The divisive battle to recall Wisconsin Gov. Scott Walker moves into its final phase in coming days with debates, a continuing flood of out-of-state ad money, and polls that suggest the incumbent is poised to fend off Democratic challenger Tom Barrett.
Here's a look at where things stand between the Republican Walker and Barrett, the mayor of Milwaukee, heading into Friday night's televised debate, the first of two before the June 5 rematch. (Walker defeated Barrett in the 2010 governor's race, 52.2 percent to 46.5 percent.)
This is SCIENCE FRIDAY. I'm John Dankosky, sitting in for Ira Flatow. This time of year, wildlife conservationists warn you to look out for migrating turtles crossing the road. OK, what if the turtle is nearly eight feet long, the size of a compact car?
The first sneak peak a few weeks back inside journalist David Maraniss' highly anticipated biography of President Obama served up glimpses of the president as a young man in romantic relationships, with information gleaned from early girlfriends.
This is SCIENCE FRIDAY. I'm John Dankosky. Are you a fan of crunchy, crispy foods? Well, I am. In fact...
(SOUNDBITE OF CHEWING)
DANKOSKY: Do you hear that? Yeah, that's a potato chip. It sounds pretty good, doesn't it? Now, no matter where you are in the world, you'll probably find that that crunch is popular with the locals. Think about it: tortilla chips, crispy chicken, fried calamari, biscotti, tempura, falafel, pekora - mmm, pekora.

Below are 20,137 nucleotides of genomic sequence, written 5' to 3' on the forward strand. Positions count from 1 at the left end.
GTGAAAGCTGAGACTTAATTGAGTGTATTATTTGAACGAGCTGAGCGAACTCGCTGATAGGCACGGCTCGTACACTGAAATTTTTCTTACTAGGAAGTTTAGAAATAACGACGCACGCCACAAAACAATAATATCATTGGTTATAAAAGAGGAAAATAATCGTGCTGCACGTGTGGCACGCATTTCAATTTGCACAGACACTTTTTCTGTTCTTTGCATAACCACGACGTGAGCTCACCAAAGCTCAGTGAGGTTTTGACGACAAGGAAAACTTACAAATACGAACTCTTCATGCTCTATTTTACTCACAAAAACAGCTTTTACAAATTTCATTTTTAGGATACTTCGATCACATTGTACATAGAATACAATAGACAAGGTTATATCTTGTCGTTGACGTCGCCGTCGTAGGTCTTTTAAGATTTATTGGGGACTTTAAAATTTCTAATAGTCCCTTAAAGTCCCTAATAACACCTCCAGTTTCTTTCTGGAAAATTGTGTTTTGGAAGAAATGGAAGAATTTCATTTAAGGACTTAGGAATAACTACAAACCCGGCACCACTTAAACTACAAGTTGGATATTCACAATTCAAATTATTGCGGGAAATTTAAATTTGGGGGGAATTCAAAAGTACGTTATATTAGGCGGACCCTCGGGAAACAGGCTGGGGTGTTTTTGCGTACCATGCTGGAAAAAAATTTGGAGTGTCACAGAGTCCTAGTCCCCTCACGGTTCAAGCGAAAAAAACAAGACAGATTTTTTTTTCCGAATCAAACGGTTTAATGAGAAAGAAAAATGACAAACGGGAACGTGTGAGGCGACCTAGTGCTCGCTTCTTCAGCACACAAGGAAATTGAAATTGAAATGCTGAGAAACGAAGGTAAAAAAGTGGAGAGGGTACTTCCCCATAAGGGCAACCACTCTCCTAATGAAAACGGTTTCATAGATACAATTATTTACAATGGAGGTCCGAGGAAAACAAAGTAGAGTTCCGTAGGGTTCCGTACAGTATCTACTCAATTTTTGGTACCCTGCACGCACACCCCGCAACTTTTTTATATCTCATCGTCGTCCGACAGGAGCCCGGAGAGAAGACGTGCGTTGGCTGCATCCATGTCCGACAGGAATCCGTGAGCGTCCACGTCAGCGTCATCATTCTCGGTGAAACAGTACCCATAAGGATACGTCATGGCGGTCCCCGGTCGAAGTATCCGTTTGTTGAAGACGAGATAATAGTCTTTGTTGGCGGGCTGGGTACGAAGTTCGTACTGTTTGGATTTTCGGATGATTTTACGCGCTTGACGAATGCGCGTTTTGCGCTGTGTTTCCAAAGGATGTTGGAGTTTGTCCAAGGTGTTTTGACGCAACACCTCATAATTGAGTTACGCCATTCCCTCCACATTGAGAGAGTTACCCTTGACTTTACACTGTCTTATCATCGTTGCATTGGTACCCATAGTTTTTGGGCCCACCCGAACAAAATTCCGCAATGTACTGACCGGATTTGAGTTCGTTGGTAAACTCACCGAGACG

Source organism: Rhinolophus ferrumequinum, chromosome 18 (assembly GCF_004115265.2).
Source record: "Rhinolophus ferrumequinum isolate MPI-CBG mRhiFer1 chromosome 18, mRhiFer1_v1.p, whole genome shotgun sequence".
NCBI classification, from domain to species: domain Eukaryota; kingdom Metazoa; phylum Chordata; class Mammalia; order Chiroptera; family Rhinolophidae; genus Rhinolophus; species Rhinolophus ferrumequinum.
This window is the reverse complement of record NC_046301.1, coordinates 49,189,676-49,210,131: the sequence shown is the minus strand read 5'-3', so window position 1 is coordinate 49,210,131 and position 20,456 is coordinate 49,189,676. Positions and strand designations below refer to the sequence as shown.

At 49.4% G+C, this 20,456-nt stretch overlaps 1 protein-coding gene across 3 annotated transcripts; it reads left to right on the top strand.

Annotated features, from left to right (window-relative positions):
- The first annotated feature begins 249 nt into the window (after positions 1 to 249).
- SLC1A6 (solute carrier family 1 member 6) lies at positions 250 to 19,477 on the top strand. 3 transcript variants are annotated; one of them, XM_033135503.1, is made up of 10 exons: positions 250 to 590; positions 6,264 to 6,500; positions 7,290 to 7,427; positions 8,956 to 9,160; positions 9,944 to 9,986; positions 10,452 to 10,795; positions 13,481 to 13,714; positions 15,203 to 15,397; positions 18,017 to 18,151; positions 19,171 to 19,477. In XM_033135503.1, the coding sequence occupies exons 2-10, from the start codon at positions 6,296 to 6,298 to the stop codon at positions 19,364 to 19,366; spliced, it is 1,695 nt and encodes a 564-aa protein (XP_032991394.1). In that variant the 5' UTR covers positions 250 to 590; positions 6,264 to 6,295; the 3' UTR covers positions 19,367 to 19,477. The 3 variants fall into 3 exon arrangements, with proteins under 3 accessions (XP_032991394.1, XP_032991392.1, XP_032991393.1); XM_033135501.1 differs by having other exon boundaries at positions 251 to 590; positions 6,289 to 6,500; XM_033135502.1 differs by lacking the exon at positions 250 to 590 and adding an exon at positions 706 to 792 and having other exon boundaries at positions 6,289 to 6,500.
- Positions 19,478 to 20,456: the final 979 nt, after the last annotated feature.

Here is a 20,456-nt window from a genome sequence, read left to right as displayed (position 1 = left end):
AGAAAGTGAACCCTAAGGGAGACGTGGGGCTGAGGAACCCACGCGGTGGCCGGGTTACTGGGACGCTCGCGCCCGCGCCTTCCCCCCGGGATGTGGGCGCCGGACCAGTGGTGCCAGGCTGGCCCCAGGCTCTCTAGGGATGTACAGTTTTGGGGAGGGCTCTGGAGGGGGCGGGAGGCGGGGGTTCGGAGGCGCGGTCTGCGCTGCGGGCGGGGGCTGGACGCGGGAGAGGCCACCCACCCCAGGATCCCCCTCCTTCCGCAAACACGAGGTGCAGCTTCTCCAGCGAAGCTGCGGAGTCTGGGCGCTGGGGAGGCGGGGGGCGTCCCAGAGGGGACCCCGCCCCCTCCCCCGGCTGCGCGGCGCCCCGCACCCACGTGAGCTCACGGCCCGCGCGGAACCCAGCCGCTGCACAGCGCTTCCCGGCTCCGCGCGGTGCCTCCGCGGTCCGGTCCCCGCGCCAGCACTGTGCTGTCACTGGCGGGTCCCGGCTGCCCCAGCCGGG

This is SCIENCE FRIDAY. I'm John Dankosky. What if I told you I was going to cook up a pasta sauce using bananas, honey, roses, apples, melon rinds, vanilla, berries, sweaty cheese, peaches, chocolate, lawn clippings, lemongrass and a little dash of wasabi for good measure? Sounds pretty disgusting, right? Well, believe it or not, all those flavors I've just mentioned are components of a taste you probably already love: tomatoes. The taste of a tomato is really that complicated.
A handout image released by the Syrian opposition's Shaam News Network on Wednesday, shows Syrians carrying the coffin of Suleiman Kharma who was allegedly killed by security forces during the unrest in Qusayr in central Homs province.
By any definition, the situation in Syria is atrocious with an estimated 10,000 people killed since the uprising started more than a year ago. The latest international effort to reach a ceasefire is on the ropes.
Late spring in a New England vegetable garden is usually a time for the last asparagus, the crisp lettuce and arugula, the first pea shoots, and the first sprouting of warm-weather crops like peppers and zucchini. What you don't expect to see planted in your beds are snapping turtles. But that's just what turned up in mine twice this week.
NPR's new series explores how the "American Dream" is evolving during a period of economic uncertainty. Host Michel Martin talks with NPR Senior Business Editor Marilyn Geewax about the series, and whether home ownership is still at the heart of the "American Dream," even after the historic collapse of the housing market.
The Navy SEALs are known for conducting some of the U.S. military's most dangerous missions. But they're not necessarily known for their diversity. Host Michel Martin speaks with two men trying to bring people of different backgrounds to the elite military force.